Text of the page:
What is the result of % in Python?


What does the % in a calculation? I can't seem to work out what it does.

Does it work out a percent of the calculation for example: 4 % 2 is apparently equal to 0. How?

2/20/2019 8:33:14 AM

Accepted Answer

The % (modulo) operator yields the remainder from the division of the first argument by the second. The numeric arguments are first converted to a common type. A zero right argument raises the ZeroDivisionError exception. The arguments may be floating point numbers, e.g., 3.14%0.7 equals 0.34 (since 3.14 equals 4*0.7 + 0.34.) The modulo operator always yields a result with the same sign as its second operand (or zero); the absolute value of the result is strictly smaller than the absolute value of the second operand [2].

Taken from http://docs.python.org/reference/expressions.html

Example 1: 6%2 evaluates to 0 because there's no remainder if 6 is divided by 2 ( 3 times ).

Example 2: 7%2 evaluates to 1 because there's a remainder of 1 when 7 is divided by 2 ( 3 times ).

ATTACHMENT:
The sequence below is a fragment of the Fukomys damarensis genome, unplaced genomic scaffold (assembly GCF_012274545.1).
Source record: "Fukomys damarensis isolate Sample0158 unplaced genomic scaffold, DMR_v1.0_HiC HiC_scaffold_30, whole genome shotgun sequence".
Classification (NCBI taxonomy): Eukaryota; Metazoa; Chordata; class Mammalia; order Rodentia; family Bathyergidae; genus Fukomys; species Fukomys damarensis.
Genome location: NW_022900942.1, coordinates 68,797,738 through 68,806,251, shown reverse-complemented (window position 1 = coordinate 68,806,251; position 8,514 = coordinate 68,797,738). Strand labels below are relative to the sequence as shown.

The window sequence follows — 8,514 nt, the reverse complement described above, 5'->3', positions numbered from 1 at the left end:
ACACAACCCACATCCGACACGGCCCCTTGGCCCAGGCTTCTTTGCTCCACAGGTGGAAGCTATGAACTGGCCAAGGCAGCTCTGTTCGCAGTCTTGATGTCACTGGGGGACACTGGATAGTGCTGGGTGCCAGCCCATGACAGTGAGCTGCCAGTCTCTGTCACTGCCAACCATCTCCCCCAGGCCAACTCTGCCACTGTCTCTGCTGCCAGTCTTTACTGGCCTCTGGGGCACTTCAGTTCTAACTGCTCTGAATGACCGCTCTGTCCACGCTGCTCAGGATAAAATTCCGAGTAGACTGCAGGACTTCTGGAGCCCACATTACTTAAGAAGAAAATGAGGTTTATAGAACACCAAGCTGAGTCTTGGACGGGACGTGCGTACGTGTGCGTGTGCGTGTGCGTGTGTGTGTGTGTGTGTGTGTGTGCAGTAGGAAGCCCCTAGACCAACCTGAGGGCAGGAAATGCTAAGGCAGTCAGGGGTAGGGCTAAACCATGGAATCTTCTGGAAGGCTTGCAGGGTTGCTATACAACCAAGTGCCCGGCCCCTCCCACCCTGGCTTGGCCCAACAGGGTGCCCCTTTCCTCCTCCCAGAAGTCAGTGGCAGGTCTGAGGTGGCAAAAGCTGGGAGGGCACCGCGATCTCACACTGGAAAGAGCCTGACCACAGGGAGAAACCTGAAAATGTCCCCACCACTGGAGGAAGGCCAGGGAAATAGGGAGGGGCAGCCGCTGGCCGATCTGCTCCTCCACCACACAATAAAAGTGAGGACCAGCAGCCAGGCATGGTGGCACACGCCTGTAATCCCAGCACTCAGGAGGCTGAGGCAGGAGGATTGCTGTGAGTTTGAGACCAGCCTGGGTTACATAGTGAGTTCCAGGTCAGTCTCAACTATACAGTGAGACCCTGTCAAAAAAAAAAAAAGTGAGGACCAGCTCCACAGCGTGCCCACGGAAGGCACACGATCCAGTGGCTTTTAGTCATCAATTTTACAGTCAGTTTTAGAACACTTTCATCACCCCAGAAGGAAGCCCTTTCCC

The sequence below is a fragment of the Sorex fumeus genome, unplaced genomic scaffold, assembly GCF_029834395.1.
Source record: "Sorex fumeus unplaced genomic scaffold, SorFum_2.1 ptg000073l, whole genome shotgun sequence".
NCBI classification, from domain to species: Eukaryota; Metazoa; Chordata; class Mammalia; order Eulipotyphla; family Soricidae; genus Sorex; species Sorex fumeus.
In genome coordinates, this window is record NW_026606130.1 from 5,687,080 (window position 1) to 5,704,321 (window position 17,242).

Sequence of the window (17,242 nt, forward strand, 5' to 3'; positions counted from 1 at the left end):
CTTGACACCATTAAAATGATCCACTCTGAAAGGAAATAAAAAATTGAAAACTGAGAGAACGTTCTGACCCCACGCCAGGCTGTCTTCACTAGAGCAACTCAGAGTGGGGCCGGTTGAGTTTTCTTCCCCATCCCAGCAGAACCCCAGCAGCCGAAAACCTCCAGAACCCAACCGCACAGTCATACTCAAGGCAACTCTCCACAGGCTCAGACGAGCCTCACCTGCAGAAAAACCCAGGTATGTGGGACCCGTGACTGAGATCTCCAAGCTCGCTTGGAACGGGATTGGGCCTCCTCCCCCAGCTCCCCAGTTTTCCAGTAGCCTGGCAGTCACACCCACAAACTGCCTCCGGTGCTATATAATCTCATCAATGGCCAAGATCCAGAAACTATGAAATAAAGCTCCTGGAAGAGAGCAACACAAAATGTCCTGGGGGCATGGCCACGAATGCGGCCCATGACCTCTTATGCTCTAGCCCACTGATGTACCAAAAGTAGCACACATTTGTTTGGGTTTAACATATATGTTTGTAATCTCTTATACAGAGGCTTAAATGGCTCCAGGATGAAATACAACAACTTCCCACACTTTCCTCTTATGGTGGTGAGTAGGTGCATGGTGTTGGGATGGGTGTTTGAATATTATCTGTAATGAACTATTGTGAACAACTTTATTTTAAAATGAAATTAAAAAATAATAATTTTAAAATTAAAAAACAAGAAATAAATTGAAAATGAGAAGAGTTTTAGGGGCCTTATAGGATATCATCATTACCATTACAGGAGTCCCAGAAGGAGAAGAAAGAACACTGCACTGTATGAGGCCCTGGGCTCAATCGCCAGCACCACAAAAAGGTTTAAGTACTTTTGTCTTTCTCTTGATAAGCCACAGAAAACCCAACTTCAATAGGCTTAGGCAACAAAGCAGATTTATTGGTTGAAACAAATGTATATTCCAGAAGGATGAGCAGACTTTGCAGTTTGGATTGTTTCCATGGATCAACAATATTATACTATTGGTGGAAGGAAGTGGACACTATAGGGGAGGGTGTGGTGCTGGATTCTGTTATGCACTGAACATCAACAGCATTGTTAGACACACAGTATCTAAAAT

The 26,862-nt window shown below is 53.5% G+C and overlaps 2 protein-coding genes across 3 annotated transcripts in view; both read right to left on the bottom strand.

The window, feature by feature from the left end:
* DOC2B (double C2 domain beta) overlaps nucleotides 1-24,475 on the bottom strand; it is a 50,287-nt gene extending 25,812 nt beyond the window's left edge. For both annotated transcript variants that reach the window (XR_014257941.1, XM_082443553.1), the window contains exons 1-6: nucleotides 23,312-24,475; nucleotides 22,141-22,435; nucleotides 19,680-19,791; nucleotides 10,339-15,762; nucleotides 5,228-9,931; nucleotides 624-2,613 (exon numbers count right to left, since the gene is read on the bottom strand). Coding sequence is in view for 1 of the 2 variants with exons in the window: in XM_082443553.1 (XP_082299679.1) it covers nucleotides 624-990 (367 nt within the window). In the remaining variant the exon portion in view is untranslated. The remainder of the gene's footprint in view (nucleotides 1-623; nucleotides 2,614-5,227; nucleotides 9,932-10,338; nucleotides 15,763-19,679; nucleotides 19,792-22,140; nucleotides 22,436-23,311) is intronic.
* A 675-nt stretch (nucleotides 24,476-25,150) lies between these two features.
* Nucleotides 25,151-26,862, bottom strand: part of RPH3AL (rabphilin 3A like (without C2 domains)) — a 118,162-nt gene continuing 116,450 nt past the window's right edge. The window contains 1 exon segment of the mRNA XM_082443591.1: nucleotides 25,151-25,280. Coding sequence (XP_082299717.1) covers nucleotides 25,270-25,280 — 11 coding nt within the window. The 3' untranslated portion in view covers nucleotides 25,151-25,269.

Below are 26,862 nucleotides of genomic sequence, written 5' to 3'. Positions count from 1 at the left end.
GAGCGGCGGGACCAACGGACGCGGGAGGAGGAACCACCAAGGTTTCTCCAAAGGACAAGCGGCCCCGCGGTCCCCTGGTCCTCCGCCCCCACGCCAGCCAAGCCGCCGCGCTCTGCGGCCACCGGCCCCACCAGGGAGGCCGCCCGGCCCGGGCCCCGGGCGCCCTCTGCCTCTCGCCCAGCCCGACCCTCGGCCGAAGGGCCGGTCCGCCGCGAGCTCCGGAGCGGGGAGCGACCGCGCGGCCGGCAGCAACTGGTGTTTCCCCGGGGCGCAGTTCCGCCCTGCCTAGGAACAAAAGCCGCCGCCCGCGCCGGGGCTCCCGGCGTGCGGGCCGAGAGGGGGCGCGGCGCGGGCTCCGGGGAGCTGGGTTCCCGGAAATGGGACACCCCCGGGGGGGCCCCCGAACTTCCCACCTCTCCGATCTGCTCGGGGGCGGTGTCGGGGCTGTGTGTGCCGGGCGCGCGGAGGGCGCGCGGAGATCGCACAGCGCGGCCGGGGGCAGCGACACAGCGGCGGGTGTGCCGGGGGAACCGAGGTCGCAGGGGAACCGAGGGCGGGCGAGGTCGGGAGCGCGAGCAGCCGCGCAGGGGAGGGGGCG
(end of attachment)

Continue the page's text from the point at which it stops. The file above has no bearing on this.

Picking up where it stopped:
So to summarise that, it returns the remainder of a division operation, or 0 if there is no remainder. So 6%2 means find the remainder of 6 divided by 2.

12/13/2010 6:39:56 PM

Somewhat off topic, the % is also used in string formatting operations like %= to substitute values into a string:

>>> x = 'abc_%(key)s_'
>>> x %= {'key':'value'}
>>> x 

Again, off topic, but it seems to be a little documented feature which took me awhile to track down, and I thought it was related to Pythons modulo calculation for which this SO page ranks highly.

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